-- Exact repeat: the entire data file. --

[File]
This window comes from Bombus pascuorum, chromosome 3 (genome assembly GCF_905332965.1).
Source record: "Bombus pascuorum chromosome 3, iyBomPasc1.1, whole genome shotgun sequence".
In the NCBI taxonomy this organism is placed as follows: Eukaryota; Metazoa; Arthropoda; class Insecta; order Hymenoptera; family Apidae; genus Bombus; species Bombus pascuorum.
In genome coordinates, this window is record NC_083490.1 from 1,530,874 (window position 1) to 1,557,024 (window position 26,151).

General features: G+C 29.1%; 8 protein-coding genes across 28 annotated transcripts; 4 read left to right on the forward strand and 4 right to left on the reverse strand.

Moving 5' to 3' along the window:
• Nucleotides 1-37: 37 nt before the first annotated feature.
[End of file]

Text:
This window comes from Bombus pascuorum, chromosome 3 (genome assembly GCF_905332965.1).
Source record: "Bombus pascuorum chromosome 3, iyBomPasc1.1, whole genome shotgun sequence".
In the NCBI taxonomy this organism is placed as follows: Eukaryota; Metazoa; Arthropoda; class Insecta; order Hymenoptera; family Apidae; genus Bombus; species Bombus pascuorum.
In genome coordinates, this window is record NC_083490.1 from 1,530,874 (window position 1) to 1,557,024 (window position 26,151).

General features: G+C 29.1%; 8 protein-coding genes across 28 annotated transcripts; 4 read left to right on the forward strand and 4 right to left on the reverse strand.

Moving 5' to 3' along the window:
• Nucleotides 1-37: 37 nt before the first annotated feature.